5/11/2020, 14h-15h30 (CET), via ZOOM
M. Matras “The populists exiled in Siberia turned ethnographers: a socialist version of evolutionism?”
My presentation is restrained to one object of 19th century ethnographic knowledge: customary law. Within that sphere of ethnographic investigation, I have pinpointed a quite common notion for 19th century ethnographers, the notion of “clan”. I will try to figure out how the socialist-populist Nikolaj Vitaševskij (1857-1918), who took part in the Sibirjakov expedition (1894-1896) during his exile in Jakutsk, relies on the notion of “clan” to draw conclusions on Jakut customary law. At the beginning of my presentation I intend to make clear what was so important about customary law in the end of 19th century in general in Russian ethnography and why “clan” became an object of inquiry of non-Russian people of the Empire. For me, “clan” is the equivalent of the “extended family”, which was investigated by ethnographers in Slavic peasant part of Russian empire. Then, relying on archival material and publications, I will show Nikolaj Vitaševskij’ s own conception of customary law. I’ll give an example of his field work: the study of “of system of gifts and debts” in civil law in Jakutia. Thanks to his understanding of customary law as the basic material of any social organization, Nikolaj Vitaševskij is able to study Jakut civil law from the inside, as a living social phenomenon, and not as a mere set of traditions. Moreover, I’ll show that his interest in Russian peasants makes him bring together Russian and non-Russian customary laws as multiple variants of social regulations. While Vitaševskij clearly believes in the universality of progress paths, and clearly implies that Russian-Western way of development is a universal model, his interest in contemporary Russian peasant life constraints him to admit that basic popular material (custom, popular habits) can coexist with more formal set of juridical norms. As such, one can develop the hypothesis that Vitaševskij doesn’t conceive of human progress as a mere succession of stages but as a “kaleidoscopic” transformation of basic social material which exists in every human society, whether Russian or Jakut.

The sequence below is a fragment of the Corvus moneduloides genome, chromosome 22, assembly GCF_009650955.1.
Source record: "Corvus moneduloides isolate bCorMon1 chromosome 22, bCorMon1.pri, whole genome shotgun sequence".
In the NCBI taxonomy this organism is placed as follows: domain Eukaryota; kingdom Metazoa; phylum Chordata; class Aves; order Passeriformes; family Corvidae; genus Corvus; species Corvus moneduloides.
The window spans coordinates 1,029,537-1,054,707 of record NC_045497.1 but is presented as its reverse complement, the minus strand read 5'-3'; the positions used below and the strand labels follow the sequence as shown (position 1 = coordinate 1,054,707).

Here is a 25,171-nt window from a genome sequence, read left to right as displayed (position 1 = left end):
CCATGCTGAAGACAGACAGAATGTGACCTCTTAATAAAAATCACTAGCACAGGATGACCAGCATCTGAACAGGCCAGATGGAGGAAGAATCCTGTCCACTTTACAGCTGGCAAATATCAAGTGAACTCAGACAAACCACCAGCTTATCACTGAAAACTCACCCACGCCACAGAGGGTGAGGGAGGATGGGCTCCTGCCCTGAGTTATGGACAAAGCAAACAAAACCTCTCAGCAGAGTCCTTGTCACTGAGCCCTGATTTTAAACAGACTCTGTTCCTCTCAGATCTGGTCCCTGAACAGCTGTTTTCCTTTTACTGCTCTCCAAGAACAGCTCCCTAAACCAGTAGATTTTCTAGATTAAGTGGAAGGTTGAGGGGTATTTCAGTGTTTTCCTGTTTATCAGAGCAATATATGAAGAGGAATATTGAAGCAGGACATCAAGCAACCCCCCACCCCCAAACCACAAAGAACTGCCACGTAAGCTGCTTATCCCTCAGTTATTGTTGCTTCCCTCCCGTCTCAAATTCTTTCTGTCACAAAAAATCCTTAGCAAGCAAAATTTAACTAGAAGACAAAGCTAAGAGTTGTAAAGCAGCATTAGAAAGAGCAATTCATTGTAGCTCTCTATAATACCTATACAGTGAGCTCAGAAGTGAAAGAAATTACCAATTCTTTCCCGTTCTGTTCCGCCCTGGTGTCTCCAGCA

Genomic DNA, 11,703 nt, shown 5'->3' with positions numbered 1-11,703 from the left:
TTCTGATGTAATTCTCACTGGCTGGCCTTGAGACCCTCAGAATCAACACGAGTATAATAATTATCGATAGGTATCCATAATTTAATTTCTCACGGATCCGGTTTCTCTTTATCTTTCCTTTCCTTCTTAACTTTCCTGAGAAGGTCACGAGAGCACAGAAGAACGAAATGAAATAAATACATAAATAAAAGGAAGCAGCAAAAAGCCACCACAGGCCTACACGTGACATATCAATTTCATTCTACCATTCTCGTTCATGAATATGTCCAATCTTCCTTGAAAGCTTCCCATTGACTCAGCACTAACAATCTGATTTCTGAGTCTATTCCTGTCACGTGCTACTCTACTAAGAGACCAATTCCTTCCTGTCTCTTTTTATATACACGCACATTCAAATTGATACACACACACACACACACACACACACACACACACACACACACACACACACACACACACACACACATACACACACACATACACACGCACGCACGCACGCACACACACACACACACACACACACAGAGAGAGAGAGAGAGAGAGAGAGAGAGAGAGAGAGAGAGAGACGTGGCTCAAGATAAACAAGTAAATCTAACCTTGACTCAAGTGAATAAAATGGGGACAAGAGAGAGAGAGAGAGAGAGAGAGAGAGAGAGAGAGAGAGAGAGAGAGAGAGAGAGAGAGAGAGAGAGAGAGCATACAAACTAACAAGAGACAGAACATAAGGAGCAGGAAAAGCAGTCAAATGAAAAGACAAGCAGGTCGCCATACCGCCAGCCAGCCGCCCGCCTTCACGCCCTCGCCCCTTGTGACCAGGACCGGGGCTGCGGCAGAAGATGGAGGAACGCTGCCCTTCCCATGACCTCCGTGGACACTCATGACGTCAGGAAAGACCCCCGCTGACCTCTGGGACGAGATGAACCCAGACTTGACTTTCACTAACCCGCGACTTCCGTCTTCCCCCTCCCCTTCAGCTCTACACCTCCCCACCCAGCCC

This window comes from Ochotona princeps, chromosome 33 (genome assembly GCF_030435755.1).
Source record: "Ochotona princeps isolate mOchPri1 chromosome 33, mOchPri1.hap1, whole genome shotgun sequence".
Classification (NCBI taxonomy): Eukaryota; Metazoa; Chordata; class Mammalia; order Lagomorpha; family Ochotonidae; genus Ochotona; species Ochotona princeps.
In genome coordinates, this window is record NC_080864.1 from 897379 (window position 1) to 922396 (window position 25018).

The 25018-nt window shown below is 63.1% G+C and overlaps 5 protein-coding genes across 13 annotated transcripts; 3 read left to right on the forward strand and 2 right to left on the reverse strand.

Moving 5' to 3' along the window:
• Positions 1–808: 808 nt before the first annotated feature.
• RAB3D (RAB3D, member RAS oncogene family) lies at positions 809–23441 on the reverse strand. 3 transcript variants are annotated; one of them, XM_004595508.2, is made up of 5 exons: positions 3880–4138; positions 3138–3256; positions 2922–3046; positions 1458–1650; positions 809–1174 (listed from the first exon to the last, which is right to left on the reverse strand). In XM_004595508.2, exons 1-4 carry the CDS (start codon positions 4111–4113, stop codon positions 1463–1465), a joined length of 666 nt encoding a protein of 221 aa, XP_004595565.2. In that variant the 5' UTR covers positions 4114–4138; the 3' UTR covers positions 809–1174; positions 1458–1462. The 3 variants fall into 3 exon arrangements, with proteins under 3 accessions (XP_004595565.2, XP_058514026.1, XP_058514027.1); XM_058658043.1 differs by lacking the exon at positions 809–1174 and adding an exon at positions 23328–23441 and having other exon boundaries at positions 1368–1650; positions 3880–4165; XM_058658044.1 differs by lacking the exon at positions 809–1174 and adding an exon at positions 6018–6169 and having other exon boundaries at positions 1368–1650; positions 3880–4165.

26/11/2020, 14h-15h30 (CET), via ZOOM
K. Takasaeva “Reading Waclaw Sieroszewski: decolonizing approaches to the colonial studies”